“Me and Fox putting that match together, our mindsets, we were always on the same page with anything we had ever done in the ring — [but] we had to be on 12 pages. You can’t just be on one page anymore, we gotta be on 12-15 pages to make sure we execute everything on point. That match came off exactly how we both envisioned it. We couldn’t have done it any better. To me, that whole story between me and Fox culminated the perfect way. I wanted to make a statement that no one could outperform me.”

 “Season 1 I got introduced, I didn’t really stand out. Season 2, the wheels started turning a little bit and understanding the character and my place in the show, but once again I didn’t outperform anybody. Season 3 was the staple. I knew who I was, I knew how I was going to outperform, and I feel like me and Fox and Sami Callihan as Jeremiah Crane outperformed every single other character on that show. That Ultima Lucha match was the exclamation point.”

In Lucha Libre, the truly important matches, the bouts that make up one’s official record, are not even world championships. They are, rather, Mask vs. Mask matches where Luchadores wager their masks on the outcome of a fight. When a wrestler is defeated and unmasked, his face is seen by the public for the first time. His name and his birthplace are published in the papers. His mask, which symbolized his honor, is retired and cannot be used again.

At the end of the final season of Lucha Underground, Killshot would face Son Of Havoc in a mask vs mask match and would be unmasked.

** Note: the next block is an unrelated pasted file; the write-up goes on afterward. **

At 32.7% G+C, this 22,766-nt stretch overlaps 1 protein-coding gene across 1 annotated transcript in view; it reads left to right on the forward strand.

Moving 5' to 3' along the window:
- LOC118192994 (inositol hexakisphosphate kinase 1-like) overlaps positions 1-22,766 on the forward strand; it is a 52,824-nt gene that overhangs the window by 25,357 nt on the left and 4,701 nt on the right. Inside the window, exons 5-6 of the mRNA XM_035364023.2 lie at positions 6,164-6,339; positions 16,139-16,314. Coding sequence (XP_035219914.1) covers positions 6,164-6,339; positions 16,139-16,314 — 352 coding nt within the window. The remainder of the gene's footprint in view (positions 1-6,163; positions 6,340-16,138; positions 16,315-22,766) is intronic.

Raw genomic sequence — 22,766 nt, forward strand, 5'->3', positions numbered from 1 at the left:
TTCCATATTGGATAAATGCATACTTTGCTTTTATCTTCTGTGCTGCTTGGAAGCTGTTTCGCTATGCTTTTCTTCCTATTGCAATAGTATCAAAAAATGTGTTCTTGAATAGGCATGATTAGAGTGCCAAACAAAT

After his iconic run in Lucha Underground Swerve Strickland was signed by the WWE in 2019 where he would be known as Isaiah “Swerve” Scott and would debut in the NXT developmental brand.

Here in NXT Swerve would have his first real feud with Santos Escobar who had also worked for Lucha Underground under the name King Cuerno.

It was not until 2021 that Swerve would get to do something potentially impactful by leading the newly formed Hit Row faction that would also include Ashante Adonis, Top Dolla, and manager B-Fab. 

It was also at this time that Swerve was able to defeat Bronson Reed to obtain the NXT North American Championship, a title that had been previously held by Adam Cole, Ricochet, Keith Lee and Johnny Gargano. But no one who has ever held this belt has ever really done anything on the main roster other than Damain Priest.

Swerve would hold that title for just over 100 days, dropping the title to Carmelo Hays in what you could safely call an overbooked angle involving the kidnapping of his teammates and surprise second title defense after already retaining against Santos Escobar. But this was pretty well expected after Hit Row was called up to the WWE at the start of October only to be cut from the company in a round of layoffs shortly after.

But maybe this was for the best as it is hard to see Swerve’s run in the WWE panning out better than what he has been able to accomplish in AEW to date.

But that wasn’t the end for Hit Row, in 2022 they reunited in the WWE without Swerve for an uneventful run as a tag team before disbanding again in 2024. 

They also got together for a music video, this time with Swerve but without Adonis for the song “Price Went Up”

Swerve would go on to sign with AEW in 2022 and 2024 would see Swerve win the AEW World Championship. Swerve was recently able to retain his title against Will Ospreay at Forbidden Door 2024 and it set to defend his title again at All In at Wembley Stadium on August 25th.

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Frank Hartgrave

ByFrank Hartgrave

Mr. Hartgrave produces daily content for YouTube and Instagram and does a weekly AEW Wrestling Live Stream every Wed. at 6PM that is broadcast on all platforms.